California recently re-ascended to the rank of 8th largest economy in the world, passing Italy and Russia. Beginning in 2011, the state's job growth began significantly outpacing that of the national average. Since the low point of the recession around December 2009, California employment has increased 7.9 percent as compared to 5.8 percent growth for the rest of the nation. During this same period, a host of clean-tech bright spots have emerged, contributing to the state's economic surge. While more traditional jobs have played a larger role in growth than green jobs (narrowly defined), every industry in California's economy uses energy, so all are involved in the energy transition.
From energy production to passenger vehicles, California has become a global leader in pioneering clean-tech markets, as well as new financing tools to bring these innovations to market. Some of the world’s largest economies are taking note of the state’s gains and have begun to emulate its policies and practices that may lead them to similar economic prosperity. [California’s Recycling Target Could Create 110,000 New Jobs (Op-Ed )]
California has made steady progress in the introduction of renewable energy, such as wind and solar power. By 2013, renewables already accounted for 23 percent of the electricity supply from the state's investor-owned utilities. Enough electricity is generated from renewables (approximately 45,000 GWh) to power more than 6 million California households. And the state is continuing to charge ahead on this front. In April of 2011, California Governor Jerry Brown signed into law a requirement that 33 percent of the electricity sold by utilities come from renewable energy sources by no later than 2020.
The great strides of the state's utilities do not even account for the clean power achieved through the installation of small-scale residential and commercial rooftop solar panel systems, which are typically not factored into the utility requirements. California leads the nation with more than 240,000 solar systems installed and more than 47,000 people working in the solar-power sector, accounting for a third of the nation's total solar jobs.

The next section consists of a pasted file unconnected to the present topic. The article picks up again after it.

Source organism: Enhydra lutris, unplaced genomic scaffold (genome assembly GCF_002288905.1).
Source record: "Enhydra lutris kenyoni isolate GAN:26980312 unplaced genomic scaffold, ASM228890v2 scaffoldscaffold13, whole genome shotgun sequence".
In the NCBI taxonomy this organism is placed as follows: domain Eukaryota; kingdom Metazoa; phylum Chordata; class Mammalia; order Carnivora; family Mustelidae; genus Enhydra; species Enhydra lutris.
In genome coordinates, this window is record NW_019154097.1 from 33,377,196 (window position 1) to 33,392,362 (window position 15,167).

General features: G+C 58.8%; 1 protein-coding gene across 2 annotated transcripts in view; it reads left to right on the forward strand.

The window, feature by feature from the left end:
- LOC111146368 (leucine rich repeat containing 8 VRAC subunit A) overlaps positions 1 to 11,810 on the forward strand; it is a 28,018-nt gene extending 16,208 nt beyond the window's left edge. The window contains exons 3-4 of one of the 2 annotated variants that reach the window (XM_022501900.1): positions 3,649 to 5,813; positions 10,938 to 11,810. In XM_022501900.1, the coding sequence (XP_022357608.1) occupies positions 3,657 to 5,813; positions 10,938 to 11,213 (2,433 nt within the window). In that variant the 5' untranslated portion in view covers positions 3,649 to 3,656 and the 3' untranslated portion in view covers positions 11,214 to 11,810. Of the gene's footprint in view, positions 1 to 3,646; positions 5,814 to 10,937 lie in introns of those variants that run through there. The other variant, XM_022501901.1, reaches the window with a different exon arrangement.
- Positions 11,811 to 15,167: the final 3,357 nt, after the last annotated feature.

Solar companies based in the state, such as Solar City, Sunrun and Clean Power Finance have invented new financing forms that have been a catalyst for the growth of the industry. (Improvements in the cost of solar panels have also helped propel the industry forward.)
The state is leading in electric vehicles, too. Electric vehicles accounted for almost five percent of new vehicle sales in California during the first quarter of 2014. Tesla's Model S battery-electric car earned the top rating ever bestowed on a car by Consumer Reports and is an investor darling. Tesla paid back its federally-backed loans early, and today employs 6,000 people. Investors in Silicon Valley have even begun promoting their innovations as "the Tesla" of their industry, evoking the success of that company.
Silicon Valley has emerged as a global center of clean-tech innovation and investment. Total venture capital investment in California's clean-tech sector was over $20 billion from 2006 to 2012, which represents close to 60 percent of the nation's total. [How Tesla Motors Builds One of the World's Safest Cars [Video] ]